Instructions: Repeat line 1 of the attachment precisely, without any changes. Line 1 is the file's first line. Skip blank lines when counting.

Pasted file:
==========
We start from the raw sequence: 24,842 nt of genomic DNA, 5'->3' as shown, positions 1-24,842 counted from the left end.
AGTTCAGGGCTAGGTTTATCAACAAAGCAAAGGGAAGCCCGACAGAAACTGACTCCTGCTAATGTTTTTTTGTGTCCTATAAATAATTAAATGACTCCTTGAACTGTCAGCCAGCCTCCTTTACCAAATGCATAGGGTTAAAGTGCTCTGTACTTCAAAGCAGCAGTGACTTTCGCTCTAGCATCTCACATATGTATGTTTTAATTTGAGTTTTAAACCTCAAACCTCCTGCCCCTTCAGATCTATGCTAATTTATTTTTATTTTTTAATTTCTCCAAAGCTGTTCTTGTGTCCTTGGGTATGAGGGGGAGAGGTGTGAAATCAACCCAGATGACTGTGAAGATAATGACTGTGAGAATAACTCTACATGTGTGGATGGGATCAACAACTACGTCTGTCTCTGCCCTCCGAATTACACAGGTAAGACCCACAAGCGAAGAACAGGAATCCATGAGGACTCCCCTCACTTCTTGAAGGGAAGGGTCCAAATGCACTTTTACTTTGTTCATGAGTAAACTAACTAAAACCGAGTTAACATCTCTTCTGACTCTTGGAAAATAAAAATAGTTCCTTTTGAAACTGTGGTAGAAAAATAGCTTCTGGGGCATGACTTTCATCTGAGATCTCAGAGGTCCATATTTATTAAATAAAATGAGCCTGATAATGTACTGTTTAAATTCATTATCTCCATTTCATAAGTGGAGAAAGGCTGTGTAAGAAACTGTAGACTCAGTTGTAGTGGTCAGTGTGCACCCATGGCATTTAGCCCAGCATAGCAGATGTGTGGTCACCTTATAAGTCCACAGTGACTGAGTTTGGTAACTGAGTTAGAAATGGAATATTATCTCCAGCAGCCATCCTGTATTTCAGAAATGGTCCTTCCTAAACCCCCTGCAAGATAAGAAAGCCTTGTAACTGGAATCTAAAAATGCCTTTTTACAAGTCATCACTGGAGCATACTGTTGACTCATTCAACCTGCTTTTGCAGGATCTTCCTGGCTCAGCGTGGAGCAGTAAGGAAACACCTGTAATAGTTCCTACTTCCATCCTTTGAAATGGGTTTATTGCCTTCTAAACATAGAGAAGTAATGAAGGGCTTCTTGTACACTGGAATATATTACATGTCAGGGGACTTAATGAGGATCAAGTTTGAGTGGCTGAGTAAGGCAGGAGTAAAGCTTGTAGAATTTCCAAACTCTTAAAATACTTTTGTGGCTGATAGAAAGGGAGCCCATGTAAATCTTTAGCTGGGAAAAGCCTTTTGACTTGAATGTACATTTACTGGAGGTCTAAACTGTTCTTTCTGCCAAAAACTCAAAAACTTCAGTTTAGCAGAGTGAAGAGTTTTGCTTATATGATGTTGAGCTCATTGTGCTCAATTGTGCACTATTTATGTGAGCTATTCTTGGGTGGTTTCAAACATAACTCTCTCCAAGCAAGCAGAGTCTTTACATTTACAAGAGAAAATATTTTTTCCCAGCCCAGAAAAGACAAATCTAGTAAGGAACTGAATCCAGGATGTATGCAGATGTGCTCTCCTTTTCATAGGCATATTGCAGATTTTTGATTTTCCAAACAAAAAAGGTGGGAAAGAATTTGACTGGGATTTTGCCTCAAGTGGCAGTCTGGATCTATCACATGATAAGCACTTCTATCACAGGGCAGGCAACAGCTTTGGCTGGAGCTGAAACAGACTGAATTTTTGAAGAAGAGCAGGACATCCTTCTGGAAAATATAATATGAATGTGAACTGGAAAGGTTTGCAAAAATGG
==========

We start from the raw sequence: 24,842 nt of genomic DNA, 5'->3' as shown, positions 1-24,842 counted from the left end.